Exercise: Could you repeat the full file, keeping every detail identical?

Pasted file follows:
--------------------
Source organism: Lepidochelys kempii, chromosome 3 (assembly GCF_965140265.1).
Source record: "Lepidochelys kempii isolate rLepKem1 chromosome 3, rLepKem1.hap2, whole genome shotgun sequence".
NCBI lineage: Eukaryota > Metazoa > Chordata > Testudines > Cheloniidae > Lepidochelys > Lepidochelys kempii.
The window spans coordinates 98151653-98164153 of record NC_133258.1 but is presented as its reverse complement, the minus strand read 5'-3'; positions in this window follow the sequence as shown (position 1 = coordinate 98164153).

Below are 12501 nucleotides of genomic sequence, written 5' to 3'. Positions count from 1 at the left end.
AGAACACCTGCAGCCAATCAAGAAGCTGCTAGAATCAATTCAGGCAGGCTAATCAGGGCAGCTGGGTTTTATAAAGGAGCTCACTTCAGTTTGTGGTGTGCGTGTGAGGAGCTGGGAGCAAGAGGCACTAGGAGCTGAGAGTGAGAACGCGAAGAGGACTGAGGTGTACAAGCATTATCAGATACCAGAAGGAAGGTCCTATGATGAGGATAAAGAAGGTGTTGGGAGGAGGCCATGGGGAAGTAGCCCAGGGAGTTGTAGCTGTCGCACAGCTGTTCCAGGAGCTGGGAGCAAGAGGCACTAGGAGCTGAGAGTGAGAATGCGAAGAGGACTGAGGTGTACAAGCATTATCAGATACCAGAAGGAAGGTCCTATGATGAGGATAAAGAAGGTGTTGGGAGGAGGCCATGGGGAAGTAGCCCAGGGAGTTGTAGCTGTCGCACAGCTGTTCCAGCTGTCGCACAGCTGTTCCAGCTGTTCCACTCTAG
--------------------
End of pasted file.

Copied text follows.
Source organism: Lepidochelys kempii, chromosome 3 (assembly GCF_965140265.1).
Source record: "Lepidochelys kempii isolate rLepKem1 chromosome 3, rLepKem1.hap2, whole genome shotgun sequence".
NCBI lineage: Eukaryota > Metazoa > Chordata > Testudines > Cheloniidae > Lepidochelys > Lepidochelys kempii.
The window spans coordinates 98151653-98164153 of record NC_133258.1 but is presented as its reverse complement, the minus strand read 5'-3'; positions in this window follow the sequence as shown (position 1 = coordinate 98164153).

Below are 12501 nucleotides of genomic sequence, written 5' to 3'. Positions count from 1 at the left end.
AGAACACCTGCAGCCAATCAAGAAGCTGCTAGAATCAATTCAGGCAGGCTAATCAGGGCAGCTGGGTTTTATAAAGGAGCTCACTTCAGTTTGTGGTGTGCGTGTGAGGAGCTGGGAGCAAGAGGCACTAGGAGCTGAGAGTGAGAACGCGAAGAGGACTGAGGTGTACAAGCATTATCAGATACCAGAAGGAAGGTCCTATGATGAGGATAAAGAAGGTGTTGGGAGGAGGCCATGGGGAAGTAGCCCAGGGAGTTGTAGCTGTCGCACAGCTGTTCCAGGAGCTGGGAGCAAGAGGCACTAGGAGCTGAGAGTGAGAATGCGAAGAGGACTGAGGTGTACAAGCATTATCAGATACCAGAAGGAAGGTCCTATGATGAGGATAAAGAAGGTGTTGGGAGGAGGCCATGGGGAAGTAGCCCAGGGAGTTGTAGCTGTCGCACAGCTGTTCCAGCTGTCGCACAGCTGTTCCAGCTGTTCCACTCTAG